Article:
Oil down 4 percent as U.S. glut overshadows producer talks
By Barani Krishnan
NEW YORK (Reuters) - Oil prices fell 4 percent on Friday, with Brent down a third straight week, as record high U.S. crude stockpiles intensified worries that a plan to freeze world output will do little or nothing to reduce massive oil supplies already in the market.
A slide in the U.S. equity markets, which have for weeks been trading in tandem with oil, also weighed on crude, traders said. [.N]
Brent crude LCOc1 settled $1.27, or 3.7 percent, lower at $33.01 a barrel.
U.S. crude CLc1 lost $1.13, also finishing 3.7 percent lower at $29.64.
Even data from industry firm Baker Hughes showing the U.S. oil rig count at its lowest since December 2009 after nine straight weeks of declines failed to lift crude prices. [RIG/U]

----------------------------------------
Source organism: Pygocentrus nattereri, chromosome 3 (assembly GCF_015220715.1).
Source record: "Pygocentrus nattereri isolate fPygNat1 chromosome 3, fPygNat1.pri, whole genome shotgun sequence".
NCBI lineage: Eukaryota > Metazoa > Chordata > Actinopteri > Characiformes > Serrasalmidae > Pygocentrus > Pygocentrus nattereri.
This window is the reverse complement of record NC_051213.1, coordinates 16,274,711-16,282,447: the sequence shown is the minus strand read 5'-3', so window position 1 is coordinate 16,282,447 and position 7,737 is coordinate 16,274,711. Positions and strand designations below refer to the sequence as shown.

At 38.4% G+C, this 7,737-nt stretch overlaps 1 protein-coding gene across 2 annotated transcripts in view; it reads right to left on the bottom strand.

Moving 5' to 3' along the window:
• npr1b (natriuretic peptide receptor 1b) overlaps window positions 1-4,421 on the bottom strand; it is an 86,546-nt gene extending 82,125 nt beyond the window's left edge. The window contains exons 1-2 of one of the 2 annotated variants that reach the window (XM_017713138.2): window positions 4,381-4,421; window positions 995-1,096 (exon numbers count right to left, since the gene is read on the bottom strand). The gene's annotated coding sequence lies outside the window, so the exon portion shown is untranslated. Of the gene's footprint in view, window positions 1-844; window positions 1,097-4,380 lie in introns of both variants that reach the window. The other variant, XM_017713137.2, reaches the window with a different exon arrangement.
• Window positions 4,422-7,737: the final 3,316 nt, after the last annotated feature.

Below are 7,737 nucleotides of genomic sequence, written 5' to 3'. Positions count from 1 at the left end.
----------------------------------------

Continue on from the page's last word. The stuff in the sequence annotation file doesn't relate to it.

Brent finished the week down 1 percent while U.S. crude ended flat after a particularly volatile week for oil, where prices fell and rose as much as 5 percent in a day.
Oil has shed 70 percent from highs above $100 a barrel in a selloff that has seen little pause over the past 20 months. Since last Friday though, some traders believed the market had seen a bottom on talk that OPEC was on a plan to reign in production.
This week, Saudi Arabia, the lynchpin of the Organization of the Petroleum Exporting Countries, along with Qatar and Venezuela, and non-OPEC member Russia, proposed to freeze output at January's highs. Continued...